It has not been an easy 12 months for Brazil’s corporate sector, which faces a multitude of challenges, both internal and external. Bolsonaro’s victory in the elections, though divisive, at least provided some reprieve from the political uncertainty that has weighed on Brazil’s markets in the run up to the vote. Still, many questions remain around the direction of policy, and the new government’s ability to push it through congress, as well as broader shifts in the macro-economic environment.
Bonds & Loans spoke to Felipe Bomfim, Director at Patria Infrastructure, on pensions reform, festering growth of local capital markets and why the glass is always half-full for investors doing business in Brazil.
The current fragile state of Brazil’s economy carries high risks. This time around, there are no buffers, because the unemployment rate is already at record highs. A recession now would entail social costs much greater than those of 2015, warns XPI's Zeina Latif.
While borrowers in Brazil were confronted with anaemic growth and a lack of political direction through much of last year, many still pursued innovative new funding strategies that took them into the domestic and international credit markets. We take a closer look at some of the transactions originating from the region that won top prize at this year’s Bonds & Loans Latin America Awards.
A good way to evaluate the beginning of Bolsonaro’s government, in terms of economics, is to establish the degree of continuity with the previous government's agenda. In October, I argued that, in spite of the political renewal, it would be essential to continue the economic reforms initiated by Michel Temer. In this respect, there is both good and bad news.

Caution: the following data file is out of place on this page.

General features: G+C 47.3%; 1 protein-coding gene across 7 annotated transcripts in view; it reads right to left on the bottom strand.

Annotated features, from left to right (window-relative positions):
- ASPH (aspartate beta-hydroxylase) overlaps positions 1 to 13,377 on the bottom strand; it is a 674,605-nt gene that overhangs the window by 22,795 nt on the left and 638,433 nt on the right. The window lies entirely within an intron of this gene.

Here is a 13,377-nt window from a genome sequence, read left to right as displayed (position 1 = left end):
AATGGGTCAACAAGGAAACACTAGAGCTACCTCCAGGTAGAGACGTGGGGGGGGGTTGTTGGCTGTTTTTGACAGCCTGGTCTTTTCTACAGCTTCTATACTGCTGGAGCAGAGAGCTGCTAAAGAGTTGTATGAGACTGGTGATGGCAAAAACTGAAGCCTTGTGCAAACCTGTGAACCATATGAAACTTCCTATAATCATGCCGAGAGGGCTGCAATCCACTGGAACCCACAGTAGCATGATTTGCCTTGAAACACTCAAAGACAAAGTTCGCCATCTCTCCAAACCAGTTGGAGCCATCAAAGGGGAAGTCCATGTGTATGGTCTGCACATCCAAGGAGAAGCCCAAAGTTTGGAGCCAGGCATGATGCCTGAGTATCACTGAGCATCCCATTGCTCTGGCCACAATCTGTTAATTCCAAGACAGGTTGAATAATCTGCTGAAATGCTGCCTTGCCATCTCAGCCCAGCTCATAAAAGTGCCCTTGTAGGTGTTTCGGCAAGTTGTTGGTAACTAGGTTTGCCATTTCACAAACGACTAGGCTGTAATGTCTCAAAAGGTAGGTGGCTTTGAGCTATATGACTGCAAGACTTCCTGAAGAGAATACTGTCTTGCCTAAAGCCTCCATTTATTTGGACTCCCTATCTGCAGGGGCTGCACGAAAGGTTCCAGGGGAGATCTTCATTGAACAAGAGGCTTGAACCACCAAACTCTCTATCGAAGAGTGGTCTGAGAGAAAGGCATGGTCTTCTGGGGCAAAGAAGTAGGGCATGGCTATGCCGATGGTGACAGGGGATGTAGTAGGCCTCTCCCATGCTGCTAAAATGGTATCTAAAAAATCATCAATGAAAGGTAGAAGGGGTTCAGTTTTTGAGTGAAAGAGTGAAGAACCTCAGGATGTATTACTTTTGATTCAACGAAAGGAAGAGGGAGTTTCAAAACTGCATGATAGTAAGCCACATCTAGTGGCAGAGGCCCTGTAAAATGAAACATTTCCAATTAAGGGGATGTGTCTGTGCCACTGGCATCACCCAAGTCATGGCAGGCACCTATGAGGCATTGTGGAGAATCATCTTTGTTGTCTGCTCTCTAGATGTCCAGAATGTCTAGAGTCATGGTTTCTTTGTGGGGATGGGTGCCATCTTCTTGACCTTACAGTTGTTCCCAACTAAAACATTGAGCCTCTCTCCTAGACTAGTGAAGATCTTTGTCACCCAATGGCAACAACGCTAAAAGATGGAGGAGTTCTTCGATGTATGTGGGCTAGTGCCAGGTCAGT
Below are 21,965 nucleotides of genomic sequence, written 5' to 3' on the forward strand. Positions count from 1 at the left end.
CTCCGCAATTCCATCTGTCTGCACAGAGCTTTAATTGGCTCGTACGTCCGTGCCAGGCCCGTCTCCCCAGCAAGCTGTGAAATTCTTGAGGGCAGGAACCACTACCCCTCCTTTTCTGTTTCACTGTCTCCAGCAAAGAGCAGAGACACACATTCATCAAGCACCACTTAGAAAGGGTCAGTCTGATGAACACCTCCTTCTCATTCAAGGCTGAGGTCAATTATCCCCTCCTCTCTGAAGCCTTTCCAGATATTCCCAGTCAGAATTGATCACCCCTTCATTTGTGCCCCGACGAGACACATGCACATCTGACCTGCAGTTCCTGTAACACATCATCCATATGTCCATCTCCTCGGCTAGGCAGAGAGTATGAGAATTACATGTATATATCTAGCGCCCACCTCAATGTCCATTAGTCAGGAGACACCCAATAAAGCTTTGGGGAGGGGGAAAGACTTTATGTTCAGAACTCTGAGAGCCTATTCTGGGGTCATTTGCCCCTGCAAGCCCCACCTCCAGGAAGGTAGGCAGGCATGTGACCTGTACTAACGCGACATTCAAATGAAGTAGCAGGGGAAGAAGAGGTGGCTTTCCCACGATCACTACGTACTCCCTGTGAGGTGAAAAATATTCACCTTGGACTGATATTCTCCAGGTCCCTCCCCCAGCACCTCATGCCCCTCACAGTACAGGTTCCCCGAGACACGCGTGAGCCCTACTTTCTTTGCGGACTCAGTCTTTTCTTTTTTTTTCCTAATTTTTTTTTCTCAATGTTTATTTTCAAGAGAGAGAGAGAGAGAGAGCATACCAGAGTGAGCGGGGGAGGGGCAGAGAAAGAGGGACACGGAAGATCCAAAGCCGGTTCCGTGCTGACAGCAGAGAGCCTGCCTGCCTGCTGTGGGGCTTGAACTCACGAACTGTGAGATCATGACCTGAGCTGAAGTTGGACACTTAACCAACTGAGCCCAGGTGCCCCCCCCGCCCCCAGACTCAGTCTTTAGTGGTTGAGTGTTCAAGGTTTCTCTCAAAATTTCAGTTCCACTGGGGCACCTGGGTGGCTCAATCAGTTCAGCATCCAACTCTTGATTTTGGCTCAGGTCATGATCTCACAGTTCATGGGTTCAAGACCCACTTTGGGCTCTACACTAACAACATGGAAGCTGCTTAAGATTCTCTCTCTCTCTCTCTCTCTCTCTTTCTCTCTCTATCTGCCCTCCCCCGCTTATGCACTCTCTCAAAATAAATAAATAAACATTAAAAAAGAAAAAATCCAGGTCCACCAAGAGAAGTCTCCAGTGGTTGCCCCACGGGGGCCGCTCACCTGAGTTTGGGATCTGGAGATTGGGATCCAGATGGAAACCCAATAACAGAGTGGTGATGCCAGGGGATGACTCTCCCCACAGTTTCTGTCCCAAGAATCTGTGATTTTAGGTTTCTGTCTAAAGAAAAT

As key reforms progress through the various arteries of Brazil’s governments, most investors and lenders remain resolutely optimistic about the market’s prospects – few more than HSBC, which recently announced its intention to significantly expand its presence in the country and re-establish itself as one of its top international banks.
President Bolsonaro loses focus all too easily. Instead of discussing public policies to promote growth and tackle high unemployment, he again criticized IBGE’s methodology for determining the unemployment rate. He says that these numbers serve "to deceive the populace," thus implying that the situation is better than the data indicated.
Latin American borrowers continue to see strong demand from lenders and investors following a hectic year of elections in many of the region’s largest economies. We speak with Mauricio Voorduin, Managing Director, Latin America Regional Head; David Costa, Managing Director, Head of Latin America Finance; Sara Pirzada, Managing Director, Loan Syndications; and Mark Tuttle, Managing Director, DCM at Mizuho Securities, a regional funding leader, about some of the key trends prevalent in the region’s markets throughout the first quarter of this year, and why it’s never been a better time of borrowers to move into the dollar markets.
The recent nosedive in the government’s approval ratings indicates at least one thing quite clearly: Bolsonaro’s honeymoon period is over, writes Zeina Latif.
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12 Jul 2019